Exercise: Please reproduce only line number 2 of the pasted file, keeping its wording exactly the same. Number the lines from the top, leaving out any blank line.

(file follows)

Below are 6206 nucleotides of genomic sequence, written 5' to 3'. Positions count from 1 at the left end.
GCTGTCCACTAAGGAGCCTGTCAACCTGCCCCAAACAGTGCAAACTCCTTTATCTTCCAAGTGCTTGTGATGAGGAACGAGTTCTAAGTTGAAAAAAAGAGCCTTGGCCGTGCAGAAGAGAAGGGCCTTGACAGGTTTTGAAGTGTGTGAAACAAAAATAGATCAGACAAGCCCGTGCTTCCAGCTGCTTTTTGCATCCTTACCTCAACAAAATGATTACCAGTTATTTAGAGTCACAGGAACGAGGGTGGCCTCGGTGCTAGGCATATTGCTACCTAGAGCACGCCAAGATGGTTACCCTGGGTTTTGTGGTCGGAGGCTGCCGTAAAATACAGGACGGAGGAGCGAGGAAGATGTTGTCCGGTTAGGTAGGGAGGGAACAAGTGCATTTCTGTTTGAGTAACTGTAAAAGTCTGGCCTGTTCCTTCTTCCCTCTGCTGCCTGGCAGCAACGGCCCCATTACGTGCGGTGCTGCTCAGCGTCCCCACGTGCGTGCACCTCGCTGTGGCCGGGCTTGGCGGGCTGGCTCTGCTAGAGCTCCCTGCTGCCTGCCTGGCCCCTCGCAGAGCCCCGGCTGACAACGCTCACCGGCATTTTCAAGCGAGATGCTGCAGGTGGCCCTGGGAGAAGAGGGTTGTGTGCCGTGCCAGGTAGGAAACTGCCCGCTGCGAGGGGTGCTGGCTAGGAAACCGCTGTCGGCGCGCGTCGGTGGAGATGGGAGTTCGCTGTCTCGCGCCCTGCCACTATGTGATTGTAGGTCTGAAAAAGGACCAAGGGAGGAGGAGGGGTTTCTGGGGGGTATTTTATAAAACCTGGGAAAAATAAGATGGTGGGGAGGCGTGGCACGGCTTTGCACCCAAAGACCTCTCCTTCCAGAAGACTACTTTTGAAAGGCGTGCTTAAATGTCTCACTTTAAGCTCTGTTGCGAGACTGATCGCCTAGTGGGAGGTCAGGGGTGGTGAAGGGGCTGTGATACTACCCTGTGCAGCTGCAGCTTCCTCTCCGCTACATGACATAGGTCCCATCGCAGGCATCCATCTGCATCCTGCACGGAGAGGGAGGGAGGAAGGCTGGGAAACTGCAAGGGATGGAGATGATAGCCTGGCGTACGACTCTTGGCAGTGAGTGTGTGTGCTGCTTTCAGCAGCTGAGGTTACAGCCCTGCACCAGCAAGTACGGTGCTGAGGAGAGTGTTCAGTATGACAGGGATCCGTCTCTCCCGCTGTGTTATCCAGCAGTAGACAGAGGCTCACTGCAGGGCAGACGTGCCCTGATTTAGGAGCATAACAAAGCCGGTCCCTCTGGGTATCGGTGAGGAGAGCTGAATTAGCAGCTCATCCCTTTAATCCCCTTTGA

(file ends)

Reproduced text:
GCTGTCCACTAAGGAGCCTGTCAACCTGCCCCAAACAGTGCAAACTCCTTTATCTTCCAAGTGCTTGTGATGAGGAACGAGTTCTAAGTTGAAAAAAAGAGCCTTGGCCGTGCAGAAGAGAAGGGCCTTGACAGGTTTTGAAGTGTGTGAAACAAAAATAGATCAGACAAGCCCGTGCTTCCAGCTGCTTTTTGCATCCTTACCTCAACAAAATGATTACCAGTTATTTAGAGTCACAGGAACGAGGGTGGCCTCGGTGCTAGGCATATTGCTACCTAGAGCACGCCAAGATGGTTACCCTGGGTTTTGTGGTCGGAGGCTGCCGTAAAATACAGGACGGAGGAGCGAGGAAGATGTTGTCCGGTTAGGTAGGGAGGGAACAAGTGCATTTCTGTTTGAGTAACTGTAAAAGTCTGGCCTGTTCCTTCTTCCCTCTGCTGCCTGGCAGCAACGGCCCCATTACGTGCGGTGCTGCTCAGCGTCCCCACGTGCGTGCACCTCGCTGTGGCCGGGCTTGGCGGGCTGGCTCTGCTAGAGCTCCCTGCTGCCTGCCTGGCCCCTCGCAGAGCCCCGGCTGACAACGCTCACCGGCATTTTCAAGCGAGATGCTGCAGGTGGCCCTGGGAGAAGAGGGTTGTGTGCCGTGCCAGGTAGGAAACTGCCCGCTGCGAGGGGTGCTGGCTAGGAAACCGCTGTCGGCGCGCGTCGGTGGAGATGGGAGTTCGCTGTCTCGCGCCCTGCCACTATGTGATTGTAGGTCTGAAAAAGGACCAAGGGAGGAGGAGGGGTTTCTGGGGGGTATTTTATAAAACCTGGGAAAAATAAGATGGTGGGGAGGCGTGGCACGGCTTTGCACCCAAAGACCTCTCCTTCCAGAAGACTACTTTTGAAAGGCGTGCTTAAATGTCTCACTTTAAGCTCTGTTGCGAGACTGATCGCCTAGTGGGAGGTCAGGGGTGGTGAAGGGGCTGTGATACTACCCTGTGCAGCTGCAGCTTCCTCTCCGCTACATGACATAGGTCCCATCGCAGGCATCCATCTGCATCCTGCACGGAGAGGGAGGGAGGAAGGCTGGGAAACTGCAAGGGATGGAGATGATAGCCTGGCGTACGACTCTTGGCAGTGAGTGTGTGTGCTGCTTTCAGCAGCTGAGGTTACAGCCCTGCACCAGCAAGTACGGTGCTGAGGAGAGTGTTCAGTATGACAGGGATCCGTCTCTCCCGCTGTGTTATCCAGCAGTAGACAGAGGCTCACTGCAGGGCAGACGTGCCCTGATTTAGGAGCATAACAAAGCCGGTCCCTCTGGGTATCGGTGAGGAGAGCTGAATTAGCAGCTCATCCCTTTAATCCCCTTTGA